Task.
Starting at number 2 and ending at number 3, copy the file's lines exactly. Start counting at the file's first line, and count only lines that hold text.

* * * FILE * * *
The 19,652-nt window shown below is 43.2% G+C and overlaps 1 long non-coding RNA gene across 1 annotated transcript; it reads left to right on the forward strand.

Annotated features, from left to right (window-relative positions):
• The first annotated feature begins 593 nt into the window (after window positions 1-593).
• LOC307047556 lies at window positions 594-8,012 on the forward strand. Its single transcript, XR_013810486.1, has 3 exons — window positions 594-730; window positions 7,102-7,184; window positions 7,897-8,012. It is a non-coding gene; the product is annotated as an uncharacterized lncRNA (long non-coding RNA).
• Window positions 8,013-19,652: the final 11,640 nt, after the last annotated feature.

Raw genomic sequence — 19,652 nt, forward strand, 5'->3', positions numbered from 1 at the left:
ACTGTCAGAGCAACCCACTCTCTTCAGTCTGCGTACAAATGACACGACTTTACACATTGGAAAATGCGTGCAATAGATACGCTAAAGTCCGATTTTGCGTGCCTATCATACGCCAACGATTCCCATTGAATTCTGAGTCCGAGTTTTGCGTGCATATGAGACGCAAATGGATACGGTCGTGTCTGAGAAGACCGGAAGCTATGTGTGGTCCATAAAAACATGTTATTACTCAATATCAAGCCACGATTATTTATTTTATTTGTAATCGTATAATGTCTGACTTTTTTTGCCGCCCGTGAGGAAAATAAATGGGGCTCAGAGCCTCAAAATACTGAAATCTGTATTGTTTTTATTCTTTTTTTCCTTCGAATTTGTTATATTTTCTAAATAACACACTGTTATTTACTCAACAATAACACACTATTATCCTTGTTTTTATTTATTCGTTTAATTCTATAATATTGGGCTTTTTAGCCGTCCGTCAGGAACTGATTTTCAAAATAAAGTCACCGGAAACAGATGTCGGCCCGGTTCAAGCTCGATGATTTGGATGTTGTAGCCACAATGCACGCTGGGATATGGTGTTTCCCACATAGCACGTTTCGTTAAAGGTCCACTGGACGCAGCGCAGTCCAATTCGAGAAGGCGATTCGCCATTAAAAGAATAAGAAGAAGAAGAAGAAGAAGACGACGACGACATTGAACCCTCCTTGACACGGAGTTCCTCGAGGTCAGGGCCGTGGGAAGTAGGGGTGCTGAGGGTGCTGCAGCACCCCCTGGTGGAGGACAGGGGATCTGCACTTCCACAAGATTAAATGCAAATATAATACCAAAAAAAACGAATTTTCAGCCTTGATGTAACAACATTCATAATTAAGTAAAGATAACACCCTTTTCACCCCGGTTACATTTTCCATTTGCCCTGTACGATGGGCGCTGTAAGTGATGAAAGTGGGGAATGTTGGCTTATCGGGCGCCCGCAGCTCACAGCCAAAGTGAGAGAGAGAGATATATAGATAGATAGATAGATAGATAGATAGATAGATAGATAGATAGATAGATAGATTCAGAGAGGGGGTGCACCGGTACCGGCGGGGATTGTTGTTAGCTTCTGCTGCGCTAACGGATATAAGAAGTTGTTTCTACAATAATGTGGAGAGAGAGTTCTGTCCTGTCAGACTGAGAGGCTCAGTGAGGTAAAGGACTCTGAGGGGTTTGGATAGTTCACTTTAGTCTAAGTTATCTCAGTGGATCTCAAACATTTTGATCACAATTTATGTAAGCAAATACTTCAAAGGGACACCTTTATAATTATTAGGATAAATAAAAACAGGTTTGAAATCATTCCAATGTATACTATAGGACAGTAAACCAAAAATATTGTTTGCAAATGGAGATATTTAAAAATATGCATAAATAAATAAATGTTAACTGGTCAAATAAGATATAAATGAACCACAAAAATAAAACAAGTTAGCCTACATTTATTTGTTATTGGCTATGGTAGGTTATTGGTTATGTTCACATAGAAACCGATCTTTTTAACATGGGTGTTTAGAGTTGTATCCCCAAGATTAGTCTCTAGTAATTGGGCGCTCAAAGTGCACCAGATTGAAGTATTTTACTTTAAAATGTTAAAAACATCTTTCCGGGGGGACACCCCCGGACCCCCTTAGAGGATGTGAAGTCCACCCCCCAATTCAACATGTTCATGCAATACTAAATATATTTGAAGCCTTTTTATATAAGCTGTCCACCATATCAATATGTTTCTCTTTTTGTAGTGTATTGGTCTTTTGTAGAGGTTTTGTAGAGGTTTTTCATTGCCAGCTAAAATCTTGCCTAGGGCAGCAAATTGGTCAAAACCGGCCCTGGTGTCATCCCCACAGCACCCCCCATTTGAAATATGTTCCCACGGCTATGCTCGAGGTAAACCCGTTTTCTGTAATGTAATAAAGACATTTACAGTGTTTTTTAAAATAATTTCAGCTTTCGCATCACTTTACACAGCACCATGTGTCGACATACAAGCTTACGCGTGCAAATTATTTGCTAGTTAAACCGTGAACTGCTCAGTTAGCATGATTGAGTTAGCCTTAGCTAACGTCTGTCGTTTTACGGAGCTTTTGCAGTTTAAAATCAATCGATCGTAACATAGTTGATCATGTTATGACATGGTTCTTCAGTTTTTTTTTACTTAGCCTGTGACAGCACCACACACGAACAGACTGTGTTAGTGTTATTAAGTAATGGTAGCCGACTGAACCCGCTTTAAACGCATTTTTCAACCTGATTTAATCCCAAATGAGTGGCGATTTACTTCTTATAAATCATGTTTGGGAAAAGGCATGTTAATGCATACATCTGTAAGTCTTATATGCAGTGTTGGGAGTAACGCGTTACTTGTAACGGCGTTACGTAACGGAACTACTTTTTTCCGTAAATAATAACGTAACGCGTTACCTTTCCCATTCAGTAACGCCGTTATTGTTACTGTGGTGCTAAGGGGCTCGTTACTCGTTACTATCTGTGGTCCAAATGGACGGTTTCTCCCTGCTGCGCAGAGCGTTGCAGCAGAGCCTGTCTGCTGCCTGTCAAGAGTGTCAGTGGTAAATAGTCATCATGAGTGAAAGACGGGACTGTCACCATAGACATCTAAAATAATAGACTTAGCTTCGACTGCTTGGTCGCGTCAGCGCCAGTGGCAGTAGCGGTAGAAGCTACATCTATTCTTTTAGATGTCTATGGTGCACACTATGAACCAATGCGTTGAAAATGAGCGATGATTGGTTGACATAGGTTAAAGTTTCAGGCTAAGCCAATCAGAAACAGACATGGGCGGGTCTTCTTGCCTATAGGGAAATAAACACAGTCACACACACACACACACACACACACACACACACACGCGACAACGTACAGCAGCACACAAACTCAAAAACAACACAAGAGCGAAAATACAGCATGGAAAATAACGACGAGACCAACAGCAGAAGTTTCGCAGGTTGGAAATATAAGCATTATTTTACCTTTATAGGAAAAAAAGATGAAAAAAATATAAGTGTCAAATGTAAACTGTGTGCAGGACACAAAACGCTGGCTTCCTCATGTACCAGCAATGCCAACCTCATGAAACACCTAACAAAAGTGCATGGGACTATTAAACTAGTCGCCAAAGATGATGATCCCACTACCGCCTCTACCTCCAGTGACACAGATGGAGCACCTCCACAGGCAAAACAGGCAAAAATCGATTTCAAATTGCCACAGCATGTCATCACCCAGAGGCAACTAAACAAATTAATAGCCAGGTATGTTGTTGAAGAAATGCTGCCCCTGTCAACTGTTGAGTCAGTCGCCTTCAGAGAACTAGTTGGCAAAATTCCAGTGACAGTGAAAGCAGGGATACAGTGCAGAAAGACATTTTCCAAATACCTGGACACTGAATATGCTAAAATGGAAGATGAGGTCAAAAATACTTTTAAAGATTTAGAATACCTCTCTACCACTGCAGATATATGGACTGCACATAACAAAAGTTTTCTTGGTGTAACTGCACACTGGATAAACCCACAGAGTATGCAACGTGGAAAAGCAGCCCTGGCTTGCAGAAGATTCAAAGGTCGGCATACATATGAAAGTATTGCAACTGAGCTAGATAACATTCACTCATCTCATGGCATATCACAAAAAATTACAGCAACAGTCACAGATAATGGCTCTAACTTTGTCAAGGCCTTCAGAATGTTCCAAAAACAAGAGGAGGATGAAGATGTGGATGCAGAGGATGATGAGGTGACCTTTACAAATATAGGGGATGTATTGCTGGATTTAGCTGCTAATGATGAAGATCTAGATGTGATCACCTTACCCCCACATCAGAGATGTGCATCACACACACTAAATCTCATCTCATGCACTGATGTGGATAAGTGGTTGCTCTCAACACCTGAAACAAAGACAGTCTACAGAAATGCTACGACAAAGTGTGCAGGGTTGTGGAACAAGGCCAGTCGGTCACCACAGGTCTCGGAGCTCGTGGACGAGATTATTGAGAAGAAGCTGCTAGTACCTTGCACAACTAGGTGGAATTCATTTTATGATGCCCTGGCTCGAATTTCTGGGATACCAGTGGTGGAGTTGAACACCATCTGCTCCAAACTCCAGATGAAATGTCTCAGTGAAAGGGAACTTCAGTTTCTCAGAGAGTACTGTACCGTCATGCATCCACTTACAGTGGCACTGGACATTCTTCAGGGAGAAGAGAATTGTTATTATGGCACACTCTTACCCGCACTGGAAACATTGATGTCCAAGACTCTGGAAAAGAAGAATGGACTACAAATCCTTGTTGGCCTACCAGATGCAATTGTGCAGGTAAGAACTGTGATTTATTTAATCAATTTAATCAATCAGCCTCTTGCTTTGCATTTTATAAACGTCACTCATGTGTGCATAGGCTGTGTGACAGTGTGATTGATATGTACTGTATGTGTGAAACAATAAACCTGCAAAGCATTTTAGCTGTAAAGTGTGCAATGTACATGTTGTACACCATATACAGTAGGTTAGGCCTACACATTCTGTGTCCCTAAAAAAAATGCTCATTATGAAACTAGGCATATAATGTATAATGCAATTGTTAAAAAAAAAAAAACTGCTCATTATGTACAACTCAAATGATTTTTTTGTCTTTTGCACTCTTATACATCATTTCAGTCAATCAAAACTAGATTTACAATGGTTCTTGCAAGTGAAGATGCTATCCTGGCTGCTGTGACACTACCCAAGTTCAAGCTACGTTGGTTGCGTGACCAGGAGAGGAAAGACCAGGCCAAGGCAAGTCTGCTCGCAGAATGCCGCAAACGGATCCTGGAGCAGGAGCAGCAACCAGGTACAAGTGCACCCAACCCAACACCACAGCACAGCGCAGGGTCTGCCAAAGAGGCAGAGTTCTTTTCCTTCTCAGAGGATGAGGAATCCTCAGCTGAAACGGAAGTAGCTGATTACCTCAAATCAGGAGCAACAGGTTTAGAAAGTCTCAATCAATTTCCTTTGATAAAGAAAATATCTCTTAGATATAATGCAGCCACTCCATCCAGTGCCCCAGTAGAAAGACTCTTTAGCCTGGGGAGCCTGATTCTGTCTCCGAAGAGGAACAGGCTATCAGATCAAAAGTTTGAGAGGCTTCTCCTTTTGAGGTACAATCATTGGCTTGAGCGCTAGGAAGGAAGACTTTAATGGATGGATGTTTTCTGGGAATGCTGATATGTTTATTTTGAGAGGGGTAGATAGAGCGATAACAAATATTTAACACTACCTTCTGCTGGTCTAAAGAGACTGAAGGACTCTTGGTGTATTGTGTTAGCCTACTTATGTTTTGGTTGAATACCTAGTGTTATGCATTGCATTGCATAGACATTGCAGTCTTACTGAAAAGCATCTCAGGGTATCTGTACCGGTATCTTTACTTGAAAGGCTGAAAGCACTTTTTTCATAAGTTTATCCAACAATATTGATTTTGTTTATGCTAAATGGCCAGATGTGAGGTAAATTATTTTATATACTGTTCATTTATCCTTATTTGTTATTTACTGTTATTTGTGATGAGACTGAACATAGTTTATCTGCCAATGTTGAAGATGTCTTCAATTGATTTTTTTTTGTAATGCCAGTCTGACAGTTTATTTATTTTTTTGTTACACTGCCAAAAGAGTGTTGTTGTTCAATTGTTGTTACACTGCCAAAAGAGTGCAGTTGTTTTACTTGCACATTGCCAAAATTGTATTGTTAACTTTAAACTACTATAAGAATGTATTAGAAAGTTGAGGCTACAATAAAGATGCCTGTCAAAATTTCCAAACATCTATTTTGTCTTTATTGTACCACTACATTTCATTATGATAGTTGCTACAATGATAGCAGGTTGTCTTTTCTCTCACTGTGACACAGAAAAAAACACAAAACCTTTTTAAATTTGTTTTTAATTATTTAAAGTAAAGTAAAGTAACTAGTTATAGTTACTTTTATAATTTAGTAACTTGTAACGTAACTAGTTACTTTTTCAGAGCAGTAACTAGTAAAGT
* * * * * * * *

Annotated features, from left to right (window-relative positions):
• The first annotated feature begins 593 nt into the window (after window positions 1-593).